Emile Hirsch plays a mysterious newcomer offering to help a nerd stand up for himself.
Craig Roberts, the actor first noticed here in Richard Ayoade’s charming Submarine, returns to that film’s Welsh Nowheresville for his debut as writer-director, Just Jim. Starring again as a high school kid whose fear-filled eyes herald an utter inability to navigate teenage society, Roberts this time gets help in the form of Emile Hirsch, a newly arrived American offering to make him cool. Comparisons to Submarine are not only inevitable but invited here, and they do no favors to a film that contains moments of cleverness and charm but whose script is half-baked. Its pedigree and cast will draw some fest attention, but commercial prospects are slim.
Roberts’ Jim is a familiar sort of outcast, looked at askance even by his family and harboring no secret passion beyond Nintendo and watching the same old films repeatedly in his local cinema. Even his dog abandons him early on. Roberts wallows longer than necessary in this sour existence before introducing new next-door neighbor Dean (Hirsch), whose name is far from the only signifier of mid-50s Rebel cool.
“Maybe you just need to man up a bit, stop being a bitch,” Dean counsels the boy on their first meeting, and he proceeds to coach the boy in male aggression. Where Roberts’s misshapen script gives us too much Act 1, it now shorts us: Jim’s transformation happens much too abruptly to believe, even in the context of a film that sometimes hints Dean is a Tyler Durden-like construct of Jim’s imagination. Soon he is hosting ragers while his parents are away, styling his hair and making headway with the freckly, pink-haired Jackie (Charlotte Randall). But Dean is more trickster than guru, and begins sowing seeds of Jim’s downfall before he’s even a success.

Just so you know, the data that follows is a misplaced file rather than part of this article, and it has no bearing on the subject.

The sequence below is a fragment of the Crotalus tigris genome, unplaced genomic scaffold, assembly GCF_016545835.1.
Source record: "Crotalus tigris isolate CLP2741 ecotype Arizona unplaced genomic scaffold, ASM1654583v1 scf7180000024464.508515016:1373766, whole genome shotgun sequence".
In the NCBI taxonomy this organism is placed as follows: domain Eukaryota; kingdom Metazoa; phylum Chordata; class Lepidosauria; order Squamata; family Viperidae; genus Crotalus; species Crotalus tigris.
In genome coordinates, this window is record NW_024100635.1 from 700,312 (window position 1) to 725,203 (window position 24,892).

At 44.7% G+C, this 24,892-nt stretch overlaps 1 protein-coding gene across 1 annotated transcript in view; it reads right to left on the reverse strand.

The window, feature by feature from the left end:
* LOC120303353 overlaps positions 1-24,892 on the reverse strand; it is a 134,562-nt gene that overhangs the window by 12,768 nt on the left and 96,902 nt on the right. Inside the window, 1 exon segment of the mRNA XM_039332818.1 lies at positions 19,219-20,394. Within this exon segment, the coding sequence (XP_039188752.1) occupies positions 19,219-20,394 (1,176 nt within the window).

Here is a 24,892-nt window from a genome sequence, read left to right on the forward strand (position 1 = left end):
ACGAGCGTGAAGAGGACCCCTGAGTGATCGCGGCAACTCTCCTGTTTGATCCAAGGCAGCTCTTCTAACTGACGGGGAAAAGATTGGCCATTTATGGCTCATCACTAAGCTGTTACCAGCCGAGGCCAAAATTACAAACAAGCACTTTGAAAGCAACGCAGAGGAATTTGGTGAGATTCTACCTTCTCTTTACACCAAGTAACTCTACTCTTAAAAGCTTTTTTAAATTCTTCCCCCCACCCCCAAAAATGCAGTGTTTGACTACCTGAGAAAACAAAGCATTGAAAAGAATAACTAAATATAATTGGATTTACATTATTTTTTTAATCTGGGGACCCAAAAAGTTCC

Hirsch earns his keep here, brightening the film substantially before the screenplay points the character toward incoherence. And Richard Stoddard’s deep-shadowed photography suits what might have been a lacerating black comedy about the self-imposed handicaps of boys who have no good reason to be social failures. But things don’t come together for Just Jim, whose eventual moral seems to be that there’s nothing wrong with settling into mediocrity.